Press Releases
9,112 benefit from DOLE-RO I livelihood and emergency employment


Last year, some 9,112 marginalized workers in the region benefitted as the DOLE-Regional Office I released P53,257,453 in total assistance under its DOLE Integrated Livelihood and Emergency Employment Program (DILEEP).

The DILEEP is aligned with the government’s agenda of poverty reduction through the creation of sustainable enterprises or provision of emergency employment.

DOLE-RO I Regional Director Nathaniel V. Lacambra said P29,693,37 was released for the livelihood of 3,014 farmers, fishermen, technical-vocational graduates, self-employed with insufficient income, women, dependents of Marawi victims/Killed in Action, ambulant vendors, seasonal workers and persons with disabilities, among others.  

The livelihood projects include provision of farm implements and fishing paraphernalia, negosyo sa kariton, starter kits, food processing, tour guiding, beekeeping, culinary services, sewing, hog fattening, smoked fish production, perfume making, sari-sari store and cattle raising.

On the other hand, 6,048 displaced workers, fishermen, farmers, minimum wage earners and seasonal workers benefitted from P23,564,075 in the form of wages, personal protective equipment and social protection under the Tulong Panghanapbuhay sa Ating Disadvantaged/Displaced Workers (TUPAD) or Emergency Employment Program.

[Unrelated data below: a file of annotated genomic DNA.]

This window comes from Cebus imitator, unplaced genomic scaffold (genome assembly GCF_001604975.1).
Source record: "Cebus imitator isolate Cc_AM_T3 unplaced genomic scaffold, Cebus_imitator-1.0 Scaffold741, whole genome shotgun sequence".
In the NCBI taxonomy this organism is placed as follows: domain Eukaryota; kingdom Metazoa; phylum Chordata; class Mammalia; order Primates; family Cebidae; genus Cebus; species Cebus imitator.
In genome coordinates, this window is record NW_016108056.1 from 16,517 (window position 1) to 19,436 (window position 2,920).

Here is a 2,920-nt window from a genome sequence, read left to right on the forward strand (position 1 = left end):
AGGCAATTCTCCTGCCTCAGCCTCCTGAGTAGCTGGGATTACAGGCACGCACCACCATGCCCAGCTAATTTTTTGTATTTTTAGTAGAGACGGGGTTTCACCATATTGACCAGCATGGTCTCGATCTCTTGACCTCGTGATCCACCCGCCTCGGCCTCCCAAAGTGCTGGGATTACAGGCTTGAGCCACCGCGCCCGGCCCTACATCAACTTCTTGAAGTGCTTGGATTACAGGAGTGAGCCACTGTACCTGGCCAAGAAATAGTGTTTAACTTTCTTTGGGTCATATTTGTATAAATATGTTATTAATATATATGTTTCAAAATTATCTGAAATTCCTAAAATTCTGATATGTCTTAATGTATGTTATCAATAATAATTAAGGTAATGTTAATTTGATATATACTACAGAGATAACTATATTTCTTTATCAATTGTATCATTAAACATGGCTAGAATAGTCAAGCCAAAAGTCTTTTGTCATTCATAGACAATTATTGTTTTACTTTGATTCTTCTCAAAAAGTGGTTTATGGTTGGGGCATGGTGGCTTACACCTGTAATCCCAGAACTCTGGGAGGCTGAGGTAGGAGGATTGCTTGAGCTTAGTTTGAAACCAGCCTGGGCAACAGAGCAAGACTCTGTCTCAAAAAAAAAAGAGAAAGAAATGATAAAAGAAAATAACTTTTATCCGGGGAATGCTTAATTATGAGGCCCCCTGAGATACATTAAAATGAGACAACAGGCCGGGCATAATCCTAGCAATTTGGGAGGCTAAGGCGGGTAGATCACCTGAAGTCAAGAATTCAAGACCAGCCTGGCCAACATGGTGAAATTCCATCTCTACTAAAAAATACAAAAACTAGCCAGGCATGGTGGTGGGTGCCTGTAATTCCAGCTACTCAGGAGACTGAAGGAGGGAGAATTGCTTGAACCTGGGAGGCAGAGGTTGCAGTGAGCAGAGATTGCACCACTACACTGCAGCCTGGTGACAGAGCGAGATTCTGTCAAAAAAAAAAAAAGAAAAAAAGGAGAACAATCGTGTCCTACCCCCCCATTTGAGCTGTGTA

The beneficiaries were engaged in community projects such as coastal clean-up, cleaning/clearing of barangay roads, declogging of canals, repair and rehabilitation of public facilities and flood mitigation.

Of the regional accomplishments, Ilocos Sur had the biggest contribution with P13,440,435 releases for 2,278 beneficiaries.  A total of P11,618,100 was disbursed for 1,903 informal sector workers in Ilocos Norte.  In La Union, 1,565 workers were assisted with P7,802,583.  Pangasinan had its share as follows: Western–P8,065,450 for 1,390 beneficiaries;  Central –P7,231,438 for 2,110 workers and Eastern – P4,919,447 for 764 beneficiaries.

“Our communities abound with human resources and natural raw materials. With the infusion of capital assistance, these resources can be mobilized to create enterprises that can provide employment and growth,” Director Lacambra said. END/Arly Sta. Ana-Valdez with report from TSSD

RD Nat V. Lacambra
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